The World Wide Fund for Nature (WWF) has warned in a new report that nearly one in three natural world heritage sites are at risk of exploration for fossil fuels and mining.
Among those listed at risk are Virunga national park in the Democratic Republic of Congo. Of natural world heritage sites in Africa, more than six in ten are threatened with development. The threat level relates to active operations by extractive companies, or intrusion that may come as a result of concessions for exploration of minerals or oil and gas overlapping these sites.
Potential financial backers are urged in the document to:
- Ensure they are aware of whether those they are (or are considering) investing in have concessions or operate within natural World Heritage Sites;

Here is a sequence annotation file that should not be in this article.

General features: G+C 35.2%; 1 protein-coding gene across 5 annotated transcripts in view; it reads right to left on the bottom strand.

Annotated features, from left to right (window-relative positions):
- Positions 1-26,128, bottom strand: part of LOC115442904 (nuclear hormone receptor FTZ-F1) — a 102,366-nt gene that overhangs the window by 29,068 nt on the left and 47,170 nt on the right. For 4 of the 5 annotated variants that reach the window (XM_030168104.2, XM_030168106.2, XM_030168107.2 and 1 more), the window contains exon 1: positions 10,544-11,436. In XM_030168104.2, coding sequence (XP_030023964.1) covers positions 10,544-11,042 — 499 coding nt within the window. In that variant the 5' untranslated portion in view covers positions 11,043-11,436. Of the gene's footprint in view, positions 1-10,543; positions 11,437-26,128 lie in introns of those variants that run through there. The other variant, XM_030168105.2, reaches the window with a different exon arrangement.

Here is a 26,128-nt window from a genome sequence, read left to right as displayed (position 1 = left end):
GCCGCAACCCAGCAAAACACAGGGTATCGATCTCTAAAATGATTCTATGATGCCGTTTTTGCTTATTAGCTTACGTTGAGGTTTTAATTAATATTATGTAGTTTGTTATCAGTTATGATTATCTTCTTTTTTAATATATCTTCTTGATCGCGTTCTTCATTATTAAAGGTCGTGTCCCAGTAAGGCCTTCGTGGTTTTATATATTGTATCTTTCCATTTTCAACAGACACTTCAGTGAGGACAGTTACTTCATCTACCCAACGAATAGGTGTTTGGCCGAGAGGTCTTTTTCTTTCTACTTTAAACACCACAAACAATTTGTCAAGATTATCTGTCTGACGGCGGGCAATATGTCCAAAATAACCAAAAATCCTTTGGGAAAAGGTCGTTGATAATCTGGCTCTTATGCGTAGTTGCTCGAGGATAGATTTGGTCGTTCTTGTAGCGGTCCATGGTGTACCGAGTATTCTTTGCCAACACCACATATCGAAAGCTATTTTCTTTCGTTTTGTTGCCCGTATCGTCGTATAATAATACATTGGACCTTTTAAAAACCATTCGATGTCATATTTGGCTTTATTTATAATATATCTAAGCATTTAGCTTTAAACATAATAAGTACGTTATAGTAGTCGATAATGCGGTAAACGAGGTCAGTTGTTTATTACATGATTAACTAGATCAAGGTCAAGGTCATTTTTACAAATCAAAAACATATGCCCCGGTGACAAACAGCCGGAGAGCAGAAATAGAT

- Engage directly with extractive companies that are active in or near these sites to encourage them to change their plans;
- To consider divestment from these companies if progress is not made to leave the site, and to disclose when they’ve divested and why.
WWF is calling on investors to use the evidence in the report to engage with the extractive sector at industry level to encourage the wider adoption of ‘no go’ and ‘no impact’ commitments for natural WHS, and for companies to proactively disclose active, existing, or intended activity within, or adjacent to, natural World Heritage Sites.
Natural World Heritage Sites are home to some of the rarest and most treasured animals on Earth, such as mountain gorillas, African elephants, snow leopards, whales and marine turtles.